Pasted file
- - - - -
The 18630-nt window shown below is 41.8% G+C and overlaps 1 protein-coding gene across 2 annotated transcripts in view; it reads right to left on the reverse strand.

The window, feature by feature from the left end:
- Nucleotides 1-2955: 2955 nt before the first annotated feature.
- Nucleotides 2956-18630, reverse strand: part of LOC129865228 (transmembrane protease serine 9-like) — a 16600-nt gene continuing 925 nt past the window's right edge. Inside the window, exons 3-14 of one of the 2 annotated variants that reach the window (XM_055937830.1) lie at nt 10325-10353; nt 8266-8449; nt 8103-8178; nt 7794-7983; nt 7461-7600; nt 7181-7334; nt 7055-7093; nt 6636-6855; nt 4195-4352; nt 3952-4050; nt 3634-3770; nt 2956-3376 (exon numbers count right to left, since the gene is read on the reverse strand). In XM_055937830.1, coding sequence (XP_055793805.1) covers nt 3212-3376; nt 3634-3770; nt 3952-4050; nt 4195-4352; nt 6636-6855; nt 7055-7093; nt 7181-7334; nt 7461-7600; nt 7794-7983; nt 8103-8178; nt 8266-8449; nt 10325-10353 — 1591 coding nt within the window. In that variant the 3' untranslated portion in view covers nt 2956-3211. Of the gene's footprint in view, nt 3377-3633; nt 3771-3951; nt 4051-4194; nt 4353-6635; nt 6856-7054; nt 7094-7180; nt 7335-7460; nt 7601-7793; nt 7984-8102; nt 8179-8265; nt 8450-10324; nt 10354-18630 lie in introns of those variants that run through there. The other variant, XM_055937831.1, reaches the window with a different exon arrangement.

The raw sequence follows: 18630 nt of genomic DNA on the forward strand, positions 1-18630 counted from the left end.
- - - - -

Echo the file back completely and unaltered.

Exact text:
The 18630-nt window shown below is 41.8% G+C and overlaps 1 protein-coding gene across 2 annotated transcripts in view; it reads right to left on the reverse strand.

The window, feature by feature from the left end:
- Nucleotides 1-2955: 2955 nt before the first annotated feature.
- Nucleotides 2956-18630, reverse strand: part of LOC129865228 (transmembrane protease serine 9-like) — a 16600-nt gene continuing 925 nt past the window's right edge. Inside the window, exons 3-14 of one of the 2 annotated variants that reach the window (XM_055937830.1) lie at nt 10325-10353; nt 8266-8449; nt 8103-8178; nt 7794-7983; nt 7461-7600; nt 7181-7334; nt 7055-7093; nt 6636-6855; nt 4195-4352; nt 3952-4050; nt 3634-3770; nt 2956-3376 (exon numbers count right to left, since the gene is read on the reverse strand). In XM_055937830.1, coding sequence (XP_055793805.1) covers nt 3212-3376; nt 3634-3770; nt 3952-4050; nt 4195-4352; nt 6636-6855; nt 7055-7093; nt 7181-7334; nt 7461-7600; nt 7794-7983; nt 8103-8178; nt 8266-8449; nt 10325-10353 — 1591 coding nt within the window. In that variant the 3' untranslated portion in view covers nt 2956-3211. Of the gene's footprint in view, nt 3377-3633; nt 3771-3951; nt 4051-4194; nt 4353-6635; nt 6856-7054; nt 7094-7180; nt 7335-7460; nt 7601-7793; nt 7984-8102; nt 8179-8265; nt 8450-10324; nt 10354-18630 lie in introns of those variants that run through there. The other variant, XM_055937831.1, reaches the window with a different exon arrangement.

The raw sequence follows: 18630 nt of genomic DNA on the forward strand, positions 1-18630 counted from the left end.